Not your average Bear.

Not your average Bear.

This handsome guy is Bear. For the most part, Bear is your typical boxer-mix – energetic, playful, and loyal. But not long ago, and for some unknown reason, Bear developed an intense fear of men. So his mom called me, not only to give Bear a much-needed workout, but also to see if we could socialize him.

The first appointment was interesting, to say the least. As I approached the house, I could see Bear sniffing around the front lawn without a care in the world. As soon as he spotted me though, his ears went back and his tail tucked down. Apparently, this is his standard reaction to any man other than the client’s boyfriend. I was apprehensive at first, but it quickly became clear that Bear was not the aggressive type. Instead, he hid behind is mom, even as she moved around to introduce us.

I am not a dog trainer by any stretch of the imagination. But it doesn’t take Cesar Millan to tell this was a delicate situation. If we wanted Bear to trust me, we had to do it at his pace. So that first session we walked barely a block – with the client holding the leash, and Bear avoiding me at all costs.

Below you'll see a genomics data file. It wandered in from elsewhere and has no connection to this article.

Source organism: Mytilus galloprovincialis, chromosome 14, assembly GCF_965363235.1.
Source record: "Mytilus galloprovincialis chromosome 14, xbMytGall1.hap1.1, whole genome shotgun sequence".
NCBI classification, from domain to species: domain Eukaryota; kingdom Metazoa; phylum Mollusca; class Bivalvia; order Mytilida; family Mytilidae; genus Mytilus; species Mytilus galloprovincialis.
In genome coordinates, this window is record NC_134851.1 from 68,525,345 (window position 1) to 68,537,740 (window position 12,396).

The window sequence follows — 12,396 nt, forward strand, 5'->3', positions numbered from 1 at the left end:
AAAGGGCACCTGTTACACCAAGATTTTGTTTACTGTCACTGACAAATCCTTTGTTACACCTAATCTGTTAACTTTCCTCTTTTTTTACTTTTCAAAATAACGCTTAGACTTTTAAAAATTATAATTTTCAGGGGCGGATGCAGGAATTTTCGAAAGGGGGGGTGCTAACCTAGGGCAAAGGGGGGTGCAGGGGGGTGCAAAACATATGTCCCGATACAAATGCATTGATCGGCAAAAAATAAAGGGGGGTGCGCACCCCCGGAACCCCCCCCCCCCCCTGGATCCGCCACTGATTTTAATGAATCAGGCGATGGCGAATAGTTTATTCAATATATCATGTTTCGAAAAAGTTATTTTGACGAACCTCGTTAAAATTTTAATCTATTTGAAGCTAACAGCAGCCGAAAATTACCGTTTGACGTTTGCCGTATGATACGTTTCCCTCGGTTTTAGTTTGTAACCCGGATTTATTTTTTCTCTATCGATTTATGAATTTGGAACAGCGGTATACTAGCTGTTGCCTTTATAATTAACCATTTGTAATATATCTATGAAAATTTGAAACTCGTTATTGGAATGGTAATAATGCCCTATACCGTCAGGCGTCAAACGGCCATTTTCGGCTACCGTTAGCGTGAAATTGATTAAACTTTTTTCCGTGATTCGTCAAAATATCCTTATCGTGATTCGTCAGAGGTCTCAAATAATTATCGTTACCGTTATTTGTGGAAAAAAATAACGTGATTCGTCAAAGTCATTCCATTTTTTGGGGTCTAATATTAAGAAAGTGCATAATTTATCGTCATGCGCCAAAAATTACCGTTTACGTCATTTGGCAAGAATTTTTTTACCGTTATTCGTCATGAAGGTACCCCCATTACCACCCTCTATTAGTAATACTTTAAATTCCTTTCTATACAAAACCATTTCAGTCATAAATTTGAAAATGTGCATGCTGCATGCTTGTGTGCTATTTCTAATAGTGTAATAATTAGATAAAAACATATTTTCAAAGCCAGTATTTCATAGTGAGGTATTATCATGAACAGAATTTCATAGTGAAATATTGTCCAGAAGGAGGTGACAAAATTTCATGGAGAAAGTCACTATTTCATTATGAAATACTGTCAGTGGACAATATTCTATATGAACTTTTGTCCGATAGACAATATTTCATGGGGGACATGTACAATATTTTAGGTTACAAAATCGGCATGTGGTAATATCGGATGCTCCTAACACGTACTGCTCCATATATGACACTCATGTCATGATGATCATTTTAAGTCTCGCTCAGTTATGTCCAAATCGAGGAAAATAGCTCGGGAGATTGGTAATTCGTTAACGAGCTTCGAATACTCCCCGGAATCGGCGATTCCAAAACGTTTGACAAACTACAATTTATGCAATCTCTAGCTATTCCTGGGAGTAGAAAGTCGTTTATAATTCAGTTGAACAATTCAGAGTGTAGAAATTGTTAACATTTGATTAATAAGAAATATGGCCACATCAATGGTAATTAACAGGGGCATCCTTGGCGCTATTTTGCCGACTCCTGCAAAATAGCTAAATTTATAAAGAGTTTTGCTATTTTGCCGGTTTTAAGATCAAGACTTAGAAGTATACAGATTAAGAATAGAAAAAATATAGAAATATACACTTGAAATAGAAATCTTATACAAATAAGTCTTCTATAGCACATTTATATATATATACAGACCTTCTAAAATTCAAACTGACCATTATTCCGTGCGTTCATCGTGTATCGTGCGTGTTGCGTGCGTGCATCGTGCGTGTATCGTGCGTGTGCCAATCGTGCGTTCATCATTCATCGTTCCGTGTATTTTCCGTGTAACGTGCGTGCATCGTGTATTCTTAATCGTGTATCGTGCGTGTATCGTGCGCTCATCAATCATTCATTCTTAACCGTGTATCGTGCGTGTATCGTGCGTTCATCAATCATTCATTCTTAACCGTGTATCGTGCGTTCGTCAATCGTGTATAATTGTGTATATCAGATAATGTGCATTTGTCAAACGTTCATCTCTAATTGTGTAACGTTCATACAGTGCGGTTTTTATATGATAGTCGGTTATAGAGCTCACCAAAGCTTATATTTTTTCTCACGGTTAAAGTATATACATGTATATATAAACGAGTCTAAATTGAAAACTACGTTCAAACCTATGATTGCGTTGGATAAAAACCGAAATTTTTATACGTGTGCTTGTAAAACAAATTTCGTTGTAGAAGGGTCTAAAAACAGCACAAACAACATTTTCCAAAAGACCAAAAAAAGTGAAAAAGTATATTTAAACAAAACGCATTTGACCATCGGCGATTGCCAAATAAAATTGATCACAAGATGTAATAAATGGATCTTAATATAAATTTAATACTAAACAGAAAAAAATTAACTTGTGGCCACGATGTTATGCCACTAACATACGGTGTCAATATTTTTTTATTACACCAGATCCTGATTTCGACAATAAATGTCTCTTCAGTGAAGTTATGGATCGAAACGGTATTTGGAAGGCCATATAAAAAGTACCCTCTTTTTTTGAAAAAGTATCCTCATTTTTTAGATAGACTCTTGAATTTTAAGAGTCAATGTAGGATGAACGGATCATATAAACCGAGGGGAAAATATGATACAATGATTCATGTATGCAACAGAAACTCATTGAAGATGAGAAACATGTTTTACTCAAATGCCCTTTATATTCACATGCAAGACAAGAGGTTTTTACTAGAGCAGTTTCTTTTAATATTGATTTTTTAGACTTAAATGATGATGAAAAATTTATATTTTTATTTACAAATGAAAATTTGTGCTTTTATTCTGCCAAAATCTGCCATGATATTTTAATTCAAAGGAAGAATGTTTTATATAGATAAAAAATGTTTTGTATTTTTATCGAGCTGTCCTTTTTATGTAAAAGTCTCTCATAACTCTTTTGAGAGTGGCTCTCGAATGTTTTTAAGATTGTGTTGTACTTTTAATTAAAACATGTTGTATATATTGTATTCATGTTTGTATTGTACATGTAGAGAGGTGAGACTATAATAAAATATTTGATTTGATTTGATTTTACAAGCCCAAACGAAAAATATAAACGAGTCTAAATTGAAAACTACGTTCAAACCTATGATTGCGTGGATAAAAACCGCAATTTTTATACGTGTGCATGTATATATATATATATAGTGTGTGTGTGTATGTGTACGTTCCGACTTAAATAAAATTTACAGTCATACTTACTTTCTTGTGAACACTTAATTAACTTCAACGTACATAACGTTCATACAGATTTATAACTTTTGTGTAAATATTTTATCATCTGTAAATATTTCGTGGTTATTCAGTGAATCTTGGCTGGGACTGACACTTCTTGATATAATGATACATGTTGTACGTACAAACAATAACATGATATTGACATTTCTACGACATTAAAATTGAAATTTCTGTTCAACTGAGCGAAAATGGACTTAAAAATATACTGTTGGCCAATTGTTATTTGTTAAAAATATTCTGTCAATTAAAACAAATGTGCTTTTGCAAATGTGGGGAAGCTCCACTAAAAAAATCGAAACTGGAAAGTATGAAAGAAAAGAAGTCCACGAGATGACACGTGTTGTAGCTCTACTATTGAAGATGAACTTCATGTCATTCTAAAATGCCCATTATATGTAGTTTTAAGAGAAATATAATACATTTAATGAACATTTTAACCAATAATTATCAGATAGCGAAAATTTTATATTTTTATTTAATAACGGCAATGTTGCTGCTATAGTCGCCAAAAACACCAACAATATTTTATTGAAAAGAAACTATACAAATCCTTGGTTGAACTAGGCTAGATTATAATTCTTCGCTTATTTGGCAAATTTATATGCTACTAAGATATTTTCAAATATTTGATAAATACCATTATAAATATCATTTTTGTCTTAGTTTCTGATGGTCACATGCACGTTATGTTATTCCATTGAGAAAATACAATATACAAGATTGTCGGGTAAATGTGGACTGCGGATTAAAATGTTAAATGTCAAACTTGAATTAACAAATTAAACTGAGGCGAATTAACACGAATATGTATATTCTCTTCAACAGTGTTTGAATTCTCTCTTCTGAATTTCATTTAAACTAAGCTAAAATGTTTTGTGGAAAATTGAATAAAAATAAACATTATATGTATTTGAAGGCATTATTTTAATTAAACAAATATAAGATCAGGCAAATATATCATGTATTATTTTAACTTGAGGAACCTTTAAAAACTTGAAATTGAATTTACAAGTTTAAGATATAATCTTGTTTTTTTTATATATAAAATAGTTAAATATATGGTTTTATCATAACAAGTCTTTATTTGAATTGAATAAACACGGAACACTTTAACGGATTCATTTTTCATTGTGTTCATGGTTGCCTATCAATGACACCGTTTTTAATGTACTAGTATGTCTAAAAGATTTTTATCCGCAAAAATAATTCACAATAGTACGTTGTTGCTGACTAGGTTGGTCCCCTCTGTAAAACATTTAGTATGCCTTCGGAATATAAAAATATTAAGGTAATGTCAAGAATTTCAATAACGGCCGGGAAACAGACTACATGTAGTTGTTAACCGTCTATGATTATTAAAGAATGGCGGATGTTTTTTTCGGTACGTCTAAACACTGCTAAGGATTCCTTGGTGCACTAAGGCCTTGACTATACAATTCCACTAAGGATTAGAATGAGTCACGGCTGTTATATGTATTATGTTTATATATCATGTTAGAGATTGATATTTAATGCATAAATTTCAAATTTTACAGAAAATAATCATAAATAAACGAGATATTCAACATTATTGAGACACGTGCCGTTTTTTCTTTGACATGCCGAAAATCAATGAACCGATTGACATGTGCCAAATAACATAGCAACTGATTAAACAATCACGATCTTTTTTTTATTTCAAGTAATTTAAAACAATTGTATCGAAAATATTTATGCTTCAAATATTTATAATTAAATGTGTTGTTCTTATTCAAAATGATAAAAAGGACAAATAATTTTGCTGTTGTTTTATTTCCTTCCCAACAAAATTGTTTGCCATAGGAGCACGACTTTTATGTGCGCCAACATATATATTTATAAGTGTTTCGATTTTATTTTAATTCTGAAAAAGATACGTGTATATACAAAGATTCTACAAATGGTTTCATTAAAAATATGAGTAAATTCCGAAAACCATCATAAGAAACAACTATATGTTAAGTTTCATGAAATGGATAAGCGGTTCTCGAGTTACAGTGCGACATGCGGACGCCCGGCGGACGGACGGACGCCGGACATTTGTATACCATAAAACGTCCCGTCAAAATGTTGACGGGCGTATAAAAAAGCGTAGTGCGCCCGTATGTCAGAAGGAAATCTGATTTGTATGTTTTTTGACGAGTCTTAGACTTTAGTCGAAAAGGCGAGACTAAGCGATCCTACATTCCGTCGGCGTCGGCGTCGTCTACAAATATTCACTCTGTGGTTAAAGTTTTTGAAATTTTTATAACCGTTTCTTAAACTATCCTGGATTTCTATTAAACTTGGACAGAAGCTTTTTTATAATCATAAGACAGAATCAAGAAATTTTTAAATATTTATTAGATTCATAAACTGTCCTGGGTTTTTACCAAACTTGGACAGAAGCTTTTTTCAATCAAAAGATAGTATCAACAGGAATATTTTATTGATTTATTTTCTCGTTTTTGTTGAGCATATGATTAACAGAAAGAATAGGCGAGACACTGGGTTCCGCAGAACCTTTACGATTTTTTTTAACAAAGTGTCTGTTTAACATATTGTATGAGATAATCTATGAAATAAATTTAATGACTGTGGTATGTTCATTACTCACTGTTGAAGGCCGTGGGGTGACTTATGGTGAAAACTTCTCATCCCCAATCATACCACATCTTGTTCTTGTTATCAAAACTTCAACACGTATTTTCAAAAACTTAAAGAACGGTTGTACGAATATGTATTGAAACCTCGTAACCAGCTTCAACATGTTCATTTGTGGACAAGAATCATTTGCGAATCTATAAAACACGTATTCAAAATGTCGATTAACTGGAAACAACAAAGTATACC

We tried again a few days later. This time the three of us walked a few blocks, then we took the huge step of me taking the leash. Next, I tried walking Bear ahead of his mom. So far, so good. Eventually, I was able to run him on my own about 3 or 4 blocks, though Bear was still turning his head back him every few seconds. Nonetheless, that was our breakthrough. And we haven’t look back (literally and figuratively) since.

This morning, Bear and I had our fourth run together. He’s not completely over his anxiety – he still gets skittish if there’s a sudden noise or movement – but the progress he’s made is incredible. Once he gets into a groove on the run, he relaxes and goes back to being a happy-go-lucky dog.

But the biggest sign that we’re on the right track happened this morning. As I walked up to the house – just as I had done a few weeks ago – I see Bear sitting patiently in the lawn. This time though, he didn’t retreat behind his mom. Instead, he perked up a bit. He remained still, watching my every move. Then ever so slightly, his tail started to wag.